Notes from the Farm
Happy 4th of July! Since the 4th falls on a Tuesday this week, our normal Tuesday pick up will be moved to Wednesday, July 5th. Pick up hours will remain the same on Wednesday, 2:30pm-6:30pm.
The fruit option from High Hill Orchard will start either this week or next with blueberries. Didn’t sign up yet? No problem, there is still room to include you in the fruit. Send an email to firstname.lastname@example.org or ask about it when you pick up your veggies.
Many of you know that my wife Jacquie and I have been expecting, and we are excited to let you know that late on Friday night we welcomed our baby daughter Vivian Alice Munno to the world. Both mom and baby are healthy and doing well. Vivian Alice weighed in at eight pounds, four ounces, is named for two of her great grandmothers, and is looking forward to meeting you all!
Farmer Steve and our Farmers: Adam, Alyssa, Dan, Jalyn, Kelsey, Nikki, Sara, Shannon, TW and Tyler
Our Harvest: Mixed Zucchini and Summer Squash, Romaine and Leaf Lettuce, Rainbow Lacinato Kale, Collards, Scallions, Radishes, Salad Turnips
U-Pick: Snap peas and Snow peas; Herbs
Fruit Option: Blueberries will begin this week or next
Know Your Farmers
There are many reasons why you might have signed up for our CSA this year, one of which might be that you want to know more about your food, including where it comes from, how it is grown, and who is growing it. Put simply, you want to know your food and know your farmer. We have an incredible team of farmers here working to bring you a bounty of fresh, organic, delicious produce, and over the course of this CSA season, we’ll include a note about someone from the farm staff so that you can get to know your farmers.
Adam is a Massaro “senior,” this being his fifth (non-consecutive) year on the farm. Originally from Woodbridge, he recently graduated from Middlebury College where he studied Russia, linguistics, and Communist thought, while working at various farms in the Middlebury area. Adam is aspiring to be a Grammy-award winning producer, but for now is happy to think up new beats with his hands in the soil.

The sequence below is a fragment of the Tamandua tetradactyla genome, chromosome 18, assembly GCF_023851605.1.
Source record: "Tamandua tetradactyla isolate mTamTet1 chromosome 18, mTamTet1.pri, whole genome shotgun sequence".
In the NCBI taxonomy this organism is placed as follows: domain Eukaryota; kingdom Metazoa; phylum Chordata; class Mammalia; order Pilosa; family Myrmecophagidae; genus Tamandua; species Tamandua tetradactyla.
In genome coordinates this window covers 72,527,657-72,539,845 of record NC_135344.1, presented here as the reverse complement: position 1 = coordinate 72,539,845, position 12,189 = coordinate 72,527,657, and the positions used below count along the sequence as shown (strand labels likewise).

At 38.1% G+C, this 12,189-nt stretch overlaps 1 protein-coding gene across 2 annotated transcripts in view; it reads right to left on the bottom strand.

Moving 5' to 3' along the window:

Recipes and Cooking Tips
Kale: packed with nutrients, this leafy green can be steamed or sautéed and served as a side dish, included in soups, stir fries and casseroles, blended in to green smoothies, or baked in to chips for a great snack.
Scarlet Salad Turnips: like a radish but with more cooking greens on top and no spice to the root. Crisp and delicious, these can be cooked, pickled or eaten raw in many ways. Use in salads, or thinly sliced on crudite plates or with crackers and cheese. You can also cook them in vegetable or miso soups, or steam or stir fry them. If you do cook them, note that they do not need to be cooked for long. Do cook the greens, which have are tender, delicious, and can be prepared just as you do other greens.
Root vegetable like turnips or carrots will store better if you remove the leaves from the roots. Store both greens and turnip roots in a moist towel/cloth bag or a plastic bag in the crisper drawer of your refrigerator.
Sugar Snap Peas with Radish, Salad Turnip and Scallions
from the SpiceHouse.com
· 1.5 – 2 pounds fresh sugar snap peas
· 6-10 fresh radishes and/or salad turnips, quartered or sliced depending on size
· 1 bunch fresh scallions
· 1-2 tablespoons unsalted butter
· coarse or kosher salt, to taste
· freshly ground coarse pepper, to taste
Snap off end or pea pods removing snap string if necessary and wash and strain pods. Snip off root ends of scallions and cut white parts into 1 inch pieces. Discard green ends.
Melt 1 table spoon butter in large saute pan over medium heat and add pea pods. shaking or gently stirring for 2-3 minutes. Do not let peas brown. Peas should be slightly tender.
Add radishes and scallions and if necessary additional butter. Add salt and pepper to taste. Shake and/or stir for another 2-4 minutes until radishes are tender not allowing anything to brown.
Quick Pickled Radishes (or salad turnips)
Try these in roast beef sandwiches or as a relish for poultry or grilled meats.
· 2/3 cup red-wine vinegar
· 1/2 cup sugar
· Coarse salt
· 15 medium-size red radishes (about 6 ounces), ends trimmed, thinly sliced
1. In a medium bowl, stir together vinegar, sugar, and 2 teaspoons coarse salt. Add radishes, and stir to combine. Let stand 30 minutes before serving. Pickled radishes are best used within a few hours but can be kept refrigerated for up to 1 day.
Roasted Radishes and Salad Turnips
· Radishes and/or Salad Turnips
· Extra-virgin olive oil
· Coarse salt and freshly ground pepper
· Fresh lemon juice
1. Toss radishes with oil. Season with salt and pepper. Roast on a baking sheet at 450 degrees, stirring once, until slightly tender and charred, about 15 minutes. Sprinkle with salt. Drizzle with lemon juice.
|Thank you for your support of our efforts to maintain a non-profit, certified organic farm!|